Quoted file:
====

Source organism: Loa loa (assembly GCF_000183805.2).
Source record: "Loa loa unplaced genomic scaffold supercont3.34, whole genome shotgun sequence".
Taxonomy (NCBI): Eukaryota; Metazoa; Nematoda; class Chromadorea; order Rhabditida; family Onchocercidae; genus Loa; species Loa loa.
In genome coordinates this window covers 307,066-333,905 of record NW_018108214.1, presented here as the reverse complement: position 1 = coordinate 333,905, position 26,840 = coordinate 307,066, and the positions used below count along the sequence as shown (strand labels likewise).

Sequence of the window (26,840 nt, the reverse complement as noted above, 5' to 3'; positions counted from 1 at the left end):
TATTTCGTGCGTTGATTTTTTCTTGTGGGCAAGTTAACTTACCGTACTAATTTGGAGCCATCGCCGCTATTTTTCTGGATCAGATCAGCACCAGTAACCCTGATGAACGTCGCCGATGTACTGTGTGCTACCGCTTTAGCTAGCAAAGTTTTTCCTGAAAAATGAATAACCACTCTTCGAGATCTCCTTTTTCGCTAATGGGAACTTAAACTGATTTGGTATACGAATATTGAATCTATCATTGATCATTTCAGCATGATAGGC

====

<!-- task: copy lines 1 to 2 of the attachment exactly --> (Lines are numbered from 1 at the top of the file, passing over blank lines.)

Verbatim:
Source organism: Loa loa (assembly GCF_000183805.2).
Source record: "Loa loa unplaced genomic scaffold supercont3.34, whole genome shotgun sequence".